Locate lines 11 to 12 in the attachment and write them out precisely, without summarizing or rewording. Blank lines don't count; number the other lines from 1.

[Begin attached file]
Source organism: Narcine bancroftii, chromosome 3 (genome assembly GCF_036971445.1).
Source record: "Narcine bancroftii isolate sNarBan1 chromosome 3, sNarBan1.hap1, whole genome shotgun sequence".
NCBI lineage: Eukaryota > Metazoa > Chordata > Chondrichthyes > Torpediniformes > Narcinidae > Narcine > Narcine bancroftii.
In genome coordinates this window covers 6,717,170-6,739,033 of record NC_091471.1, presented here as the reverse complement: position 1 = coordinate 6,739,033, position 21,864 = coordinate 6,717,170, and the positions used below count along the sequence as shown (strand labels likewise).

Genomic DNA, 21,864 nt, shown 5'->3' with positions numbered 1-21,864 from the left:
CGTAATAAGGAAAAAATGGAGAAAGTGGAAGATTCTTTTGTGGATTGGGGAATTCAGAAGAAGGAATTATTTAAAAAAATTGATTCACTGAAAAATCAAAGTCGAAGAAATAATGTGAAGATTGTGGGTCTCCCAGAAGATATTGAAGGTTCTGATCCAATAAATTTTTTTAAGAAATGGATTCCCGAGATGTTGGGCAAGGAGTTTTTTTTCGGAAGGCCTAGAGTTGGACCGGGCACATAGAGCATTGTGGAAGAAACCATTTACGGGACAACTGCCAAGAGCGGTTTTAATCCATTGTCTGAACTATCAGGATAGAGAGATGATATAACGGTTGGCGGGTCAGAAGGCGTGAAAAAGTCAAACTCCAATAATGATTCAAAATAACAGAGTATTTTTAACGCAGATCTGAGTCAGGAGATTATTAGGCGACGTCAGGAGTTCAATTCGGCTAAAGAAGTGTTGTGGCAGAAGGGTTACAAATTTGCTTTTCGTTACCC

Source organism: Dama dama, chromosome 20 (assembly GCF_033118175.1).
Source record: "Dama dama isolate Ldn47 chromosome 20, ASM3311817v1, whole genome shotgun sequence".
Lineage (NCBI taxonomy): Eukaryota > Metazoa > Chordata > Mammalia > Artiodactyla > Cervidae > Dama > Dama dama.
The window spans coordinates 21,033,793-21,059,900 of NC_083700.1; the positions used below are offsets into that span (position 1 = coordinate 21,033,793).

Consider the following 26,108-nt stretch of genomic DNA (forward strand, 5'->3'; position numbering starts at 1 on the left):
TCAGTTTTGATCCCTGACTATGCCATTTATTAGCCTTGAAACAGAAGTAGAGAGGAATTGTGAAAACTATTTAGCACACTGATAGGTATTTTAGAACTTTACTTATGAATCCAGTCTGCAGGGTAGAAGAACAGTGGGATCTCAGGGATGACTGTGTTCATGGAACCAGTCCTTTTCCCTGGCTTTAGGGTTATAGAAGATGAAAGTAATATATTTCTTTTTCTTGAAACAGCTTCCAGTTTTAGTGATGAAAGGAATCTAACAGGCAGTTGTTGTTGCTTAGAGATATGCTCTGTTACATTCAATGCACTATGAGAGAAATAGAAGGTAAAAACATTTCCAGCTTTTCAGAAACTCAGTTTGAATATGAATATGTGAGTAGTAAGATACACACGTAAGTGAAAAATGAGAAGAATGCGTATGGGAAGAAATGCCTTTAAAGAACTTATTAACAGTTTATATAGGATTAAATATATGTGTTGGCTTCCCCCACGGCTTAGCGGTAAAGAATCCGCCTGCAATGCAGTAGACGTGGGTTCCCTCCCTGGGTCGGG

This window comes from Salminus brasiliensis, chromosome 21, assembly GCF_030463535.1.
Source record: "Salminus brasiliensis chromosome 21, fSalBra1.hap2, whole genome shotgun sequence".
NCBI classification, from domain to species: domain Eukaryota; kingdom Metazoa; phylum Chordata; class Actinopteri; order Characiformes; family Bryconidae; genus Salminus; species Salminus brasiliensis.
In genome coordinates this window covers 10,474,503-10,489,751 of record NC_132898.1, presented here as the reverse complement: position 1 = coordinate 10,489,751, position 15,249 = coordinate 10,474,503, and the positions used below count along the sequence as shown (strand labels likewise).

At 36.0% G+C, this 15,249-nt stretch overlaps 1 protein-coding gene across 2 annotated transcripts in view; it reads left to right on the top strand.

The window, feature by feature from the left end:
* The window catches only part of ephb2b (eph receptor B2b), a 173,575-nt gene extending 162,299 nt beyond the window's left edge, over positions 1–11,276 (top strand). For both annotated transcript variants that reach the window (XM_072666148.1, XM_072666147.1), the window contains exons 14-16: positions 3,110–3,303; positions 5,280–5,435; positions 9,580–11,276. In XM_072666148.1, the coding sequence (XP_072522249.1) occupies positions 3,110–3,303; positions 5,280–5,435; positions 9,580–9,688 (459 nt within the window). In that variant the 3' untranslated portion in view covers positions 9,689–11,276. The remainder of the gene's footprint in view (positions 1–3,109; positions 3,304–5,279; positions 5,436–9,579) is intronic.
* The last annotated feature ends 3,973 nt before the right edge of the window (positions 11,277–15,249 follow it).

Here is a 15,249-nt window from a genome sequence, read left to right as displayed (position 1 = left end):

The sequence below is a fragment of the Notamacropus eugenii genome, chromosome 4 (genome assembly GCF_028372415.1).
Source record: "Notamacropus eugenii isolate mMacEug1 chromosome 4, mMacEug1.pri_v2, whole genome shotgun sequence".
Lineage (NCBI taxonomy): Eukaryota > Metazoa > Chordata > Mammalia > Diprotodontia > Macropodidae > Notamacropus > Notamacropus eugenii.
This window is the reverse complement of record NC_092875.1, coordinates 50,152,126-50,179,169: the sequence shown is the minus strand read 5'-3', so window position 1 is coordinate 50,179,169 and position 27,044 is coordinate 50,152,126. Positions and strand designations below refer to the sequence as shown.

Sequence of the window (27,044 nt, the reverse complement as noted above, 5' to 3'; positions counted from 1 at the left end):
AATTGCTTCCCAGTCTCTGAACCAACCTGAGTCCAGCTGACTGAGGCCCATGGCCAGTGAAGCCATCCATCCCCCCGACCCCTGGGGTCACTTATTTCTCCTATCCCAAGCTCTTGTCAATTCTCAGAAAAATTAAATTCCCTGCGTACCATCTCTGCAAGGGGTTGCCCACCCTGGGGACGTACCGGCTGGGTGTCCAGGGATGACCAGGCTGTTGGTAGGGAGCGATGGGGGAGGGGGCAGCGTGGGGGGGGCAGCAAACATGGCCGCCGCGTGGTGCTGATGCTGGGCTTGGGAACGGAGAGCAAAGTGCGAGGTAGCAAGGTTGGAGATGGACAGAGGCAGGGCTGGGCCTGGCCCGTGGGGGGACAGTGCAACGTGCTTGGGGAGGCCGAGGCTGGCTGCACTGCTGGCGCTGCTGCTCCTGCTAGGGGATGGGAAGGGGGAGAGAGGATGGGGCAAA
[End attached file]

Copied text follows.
Consider the following 26,108-nt stretch of genomic DNA (forward strand, 5'->3'; position numbering starts at 1 on the left):
TCAGTTTTGATCCCTGACTATGCCATTTATTAGCCTTGAAACAGAAGTAGAGAGGAATTGTGAAAACTATTTAGCACACTGATAGGTATTTTAGAACTTTACTTATGAATCCAGTCTGCAGGGTAGAAGAACAGTGGGATCTCAGGGATGACTGTGTTCATGGAACCAGTCCTTTTCCCTGGCTTTAGGGTTATAGAAGATGAAAGTAATATATTTCTTTTTCTTGAAACAGCTTCCAGTTTTAGTGATGAAAGGAATCTAACAGGCAGTTGTTGTTGCTTAGAGATATGCTCTGTTACATTCAATGCACTATGAGAGAAATAGAAGGTAAAAACATTTCCAGCTTTTCAGAAACTCAGTTTGAATATGAATATGTGAGTAGTAAGATACACACGTAAGTGAAAAATGAGAAGAATGCGTATGGGAAGAAATGCCTTTAAAGAACTTATTAACAGTTTATATAGGATTAAATATATGTGTTGGCTTCCCCCACGGCTTAGCGGTAAAGAATCCGCCTGCAATGCAGTAGACGTGGGTTCCCTCCCTGGGTCGGG